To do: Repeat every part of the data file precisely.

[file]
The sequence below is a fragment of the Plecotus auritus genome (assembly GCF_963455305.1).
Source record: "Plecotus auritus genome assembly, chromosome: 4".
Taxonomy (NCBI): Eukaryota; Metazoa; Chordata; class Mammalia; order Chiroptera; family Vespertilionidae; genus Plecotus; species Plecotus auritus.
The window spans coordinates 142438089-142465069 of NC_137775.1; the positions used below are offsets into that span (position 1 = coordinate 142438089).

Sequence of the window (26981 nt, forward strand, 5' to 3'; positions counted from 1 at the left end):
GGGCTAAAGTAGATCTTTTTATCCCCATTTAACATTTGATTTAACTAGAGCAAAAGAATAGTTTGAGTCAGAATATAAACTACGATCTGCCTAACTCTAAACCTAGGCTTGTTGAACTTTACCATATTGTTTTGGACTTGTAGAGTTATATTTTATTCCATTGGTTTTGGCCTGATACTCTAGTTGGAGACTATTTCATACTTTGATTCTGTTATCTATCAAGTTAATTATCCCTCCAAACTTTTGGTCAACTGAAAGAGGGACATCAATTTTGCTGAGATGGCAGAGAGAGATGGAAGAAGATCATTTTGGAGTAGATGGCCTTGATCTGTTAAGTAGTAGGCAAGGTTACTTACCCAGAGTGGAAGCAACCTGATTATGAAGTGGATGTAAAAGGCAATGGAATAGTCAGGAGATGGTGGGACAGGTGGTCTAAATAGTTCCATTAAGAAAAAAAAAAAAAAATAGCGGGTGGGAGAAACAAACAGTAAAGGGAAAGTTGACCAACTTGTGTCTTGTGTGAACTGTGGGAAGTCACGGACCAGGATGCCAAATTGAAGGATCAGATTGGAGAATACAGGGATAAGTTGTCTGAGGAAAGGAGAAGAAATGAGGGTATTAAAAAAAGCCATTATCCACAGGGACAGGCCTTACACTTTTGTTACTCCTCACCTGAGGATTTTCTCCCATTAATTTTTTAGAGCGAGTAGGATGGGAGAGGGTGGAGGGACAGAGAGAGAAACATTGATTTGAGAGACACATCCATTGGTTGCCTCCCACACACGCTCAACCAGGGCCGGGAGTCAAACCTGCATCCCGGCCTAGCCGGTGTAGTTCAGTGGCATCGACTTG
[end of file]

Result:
The sequence below is a fragment of the Plecotus auritus genome (assembly GCF_963455305.1).
Source record: "Plecotus auritus genome assembly, chromosome: 4".
Taxonomy (NCBI): Eukaryota; Metazoa; Chordata; class Mammalia; order Chiroptera; family Vespertilionidae; genus Plecotus; species Plecotus auritus.
The window spans coordinates 142438089-142465069 of NC_137775.1; the positions used below are offsets into that span (position 1 = coordinate 142438089).

Sequence of the window (26981 nt, forward strand, 5' to 3'; positions counted from 1 at the left end):
GGGCTAAAGTAGATCTTTTTATCCCCATTTAACATTTGATTTAACTAGAGCAAAAGAATAGTTTGAGTCAGAATATAAACTACGATCTGCCTAACTCTAAACCTAGGCTTGTTGAACTTTACCATATTGTTTTGGACTTGTAGAGTTATATTTTATTCCATTGGTTTTGGCCTGATACTCTAGTTGGAGACTATTTCATACTTTGATTCTGTTATCTATCAAGTTAATTATCCCTCCAAACTTTTGGTCAACTGAAAGAGGGACATCAATTTTGCTGAGATGGCAGAGAGAGATGGAAGAAGATCATTTTGGAGTAGATGGCCTTGATCTGTTAAGTAGTAGGCAAGGTTACTTACCCAGAGTGGAAGCAACCTGATTATGAAGTGGATGTAAAAGGCAATGGAATAGTCAGGAGATGGTGGGACAGGTGGTCTAAATAGTTCCATTAAGAAAAAAAAAAAAAAATAGCGGGTGGGAGAAACAAACAGTAAAGGGAAAGTTGACCAACTTGTGTCTTGTGTGAACTGTGGGAAGTCACGGACCAGGATGCCAAATTGAAGGATCAGATTGGAGAATACAGGGATAAGTTGTCTGAGGAAAGGAGAAGAAATGAGGGTATTAAAAAAAGCCATTATCCACAGGGACAGGCCTTACACTTTTGTTACTCCTCACCTGAGGATTTTCTCCCATTAATTTTTTAGAGCGAGTAGGATGGGAGAGGGTGGAGGGACAGAGAGAGAAACATTGATTTGAGAGACACATCCATTGGTTGCCTCCCACACACGCTCAACCAGGGCCGGGAGTCAAACCTGCATCCCGGCCTAGCCGGTGTAGTTCAGTGGCATCGACTTG